U.S. gas stations are under a mandate to improve security at their pay-at-the-pump keypads, but even with a 2010 deadline approaching, very few are buying secure keypads, according to VeriFone Holdings Inc.

In November the San Jose terminal maker introduced a PIN pad that meets the standard, but it has yet to see a substantial return on that investment, according to its chief executive Douglas G. Bergeron.

"We've spent millions investing in a whole new portfolio of products," Mr. Bergeron said in an earnings conference call last week. "We're the only guys out there with it, but the retail side of petroleum today is suffering and they are not buying."

The requirement stemmed from an earlier mandate that required the use of Triple-DES encryption at PIN pads on automated teller machines and other payment devices. Visa Inc. had set a 2004 deadline for that shift, prompting a wave of ATM upgrades and replacements.

But gas stations had no way then to meet the 2004 deadline, said Jeff Wakefield, the vice president of marketing for VeriFone's integrated systems unit.

The original mandate said that "in January of 2004 all devices that were sold had to meet that requirement and all devices that haven't been tested have to be removed from service by the end of June 2010," Mr. Wakefield said in an interview Tuesday. "Visa gave a couple of extensions to the fuel industry; at the time they did it, nobody was making secure devices."

Visa would not make an executive available for an interview on this topic, but it has published documents online detailing its stance on gas station payment systems.

"Recognizing that U.S. petroleum merchants had no lab-evaluated" PIN entry devices "to purchase, Visa granted an extension to the January 1, 2004 requirements" mandating Triple-DES encryption for new PIN pads installed starting in January 2009, according to an April Visa bulletin. Systems in place need to be upgraded or replaced by July 2010.

Mr. Wakefield said shrinking margins in the petroleum industry are a big reason gas stations have been slow to upgrade.

"When gas goes to $4, retailers are now paying 8 cents" to process that transaction, he said. "The typical margin that a retailer gets on fuel is in the 10-to-12-cent range. On 8 cents a gallon on interchange fees, they're not making a lot of money, so that has caused them in many cases to slow down any kind of investment in their stations."

VeriFone's terminals takes less than an hour to install, per pump, and can cost up to $5,000 a pump, Mr. Wakefield said, depending on how they are customized.

However, even if gas prices drop and margins improve, many merchants still may put off the upgrade, he said. "They're waiting for the date that they absolutely have to do something. They're trying to honestly figure out if they can get away with doing nothing, which I don't think will happen."

Mr. Wakefield the card companies will likely announce some kind of penalty as the 2010 deadline approaches to encourage them to upgrade.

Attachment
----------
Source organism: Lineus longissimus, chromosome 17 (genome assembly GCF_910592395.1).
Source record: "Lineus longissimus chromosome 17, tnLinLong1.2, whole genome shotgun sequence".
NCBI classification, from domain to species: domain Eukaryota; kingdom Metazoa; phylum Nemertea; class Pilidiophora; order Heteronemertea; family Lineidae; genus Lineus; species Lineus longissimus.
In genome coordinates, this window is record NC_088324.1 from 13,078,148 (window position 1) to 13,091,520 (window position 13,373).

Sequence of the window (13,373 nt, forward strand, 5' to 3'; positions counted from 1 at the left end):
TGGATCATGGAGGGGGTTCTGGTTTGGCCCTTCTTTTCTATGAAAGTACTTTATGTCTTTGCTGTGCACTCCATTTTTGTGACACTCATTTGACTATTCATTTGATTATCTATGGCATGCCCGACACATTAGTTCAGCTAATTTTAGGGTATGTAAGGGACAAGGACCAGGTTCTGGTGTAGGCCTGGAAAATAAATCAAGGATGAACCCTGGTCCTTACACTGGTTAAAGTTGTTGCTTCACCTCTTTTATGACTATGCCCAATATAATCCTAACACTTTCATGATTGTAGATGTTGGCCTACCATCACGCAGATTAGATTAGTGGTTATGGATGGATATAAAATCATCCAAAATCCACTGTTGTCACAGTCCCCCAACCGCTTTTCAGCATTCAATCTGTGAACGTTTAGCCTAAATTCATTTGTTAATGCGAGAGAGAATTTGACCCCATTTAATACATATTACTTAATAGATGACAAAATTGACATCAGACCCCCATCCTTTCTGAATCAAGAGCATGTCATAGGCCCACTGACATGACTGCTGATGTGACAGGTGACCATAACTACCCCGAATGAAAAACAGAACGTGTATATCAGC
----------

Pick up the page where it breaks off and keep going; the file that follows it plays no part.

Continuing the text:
The difference in security would be substantial, he said.

Beyond providing stronger encryption, VeriFone would protect the PIN as it is entered, which is not how most of the devices in deployment today do it.

"The PIN number is transmitted through a bunch of wires from every pump … into a module in the gas station, and that's where the encryption occurs," Mr. Wakefield said. "So the data is, I won't say it's sent in the clear — it's masked a little bit — but it is sent over wires where it can easily be grabbed inside the station. The Visa mandate is you have to do that encryption at the keypad where the consumers enter it."

VeriFone's top U.S. rival, Hypercom Corp. of Phoenix, said it does not serve the U.S. petroleum market; the French terminal maker Ingenico SA did not return a call requesting comment.

Avivah Litan, a vice president and research director at Gartner Inc., a market research company in Stamford, Conn., said that Visa is doing more than other card brands to push security standards, but that merchants are cautious about the investment needed to meet them.

She did not agree with Mr. Wakefield that some are trying to avoid an upgrade. "I don't think they want to put it off," she said.

One issue is the deadline may already be too close to allow for upgrades on a large scale for major gas companies, Ms. Litan said. "In many cases, if they started today, they still wouldn't meet the deadline, because it's an enormous task for these large brands. But the biggest issue is they don't have any clarity."

The PIN entry device rule is just one of many that merchants have to meet, and even those merchants eager to upgrade do not want to do so without assurance from the payment card industry that the investment will bring them into compliance, Ms. Litan said. Even then, they would need the cooperation of the pump manufacturers as well.

Gas stations "don't want to do a hodgepodge implementation, and they don't want to be a guinea pig for new technology," she said. "They don't want to spend millions of dollars testing the technology only to find out they're not compliant."

And many do not have the money to spend, Ms. Litan said.

"For the franchisees, these local gas station owners, some of them have already gone out of business because of the price of gas," she said. The cost of a terminal upgrade might push even more out of business, she said.

MasterCard Inc. also requires Triple-DES encryption for pin pads. It set separate, though similar, deadlines for ATMs. MasterCard representatives did not return calls requesting comment on its policies for gas station payment systems.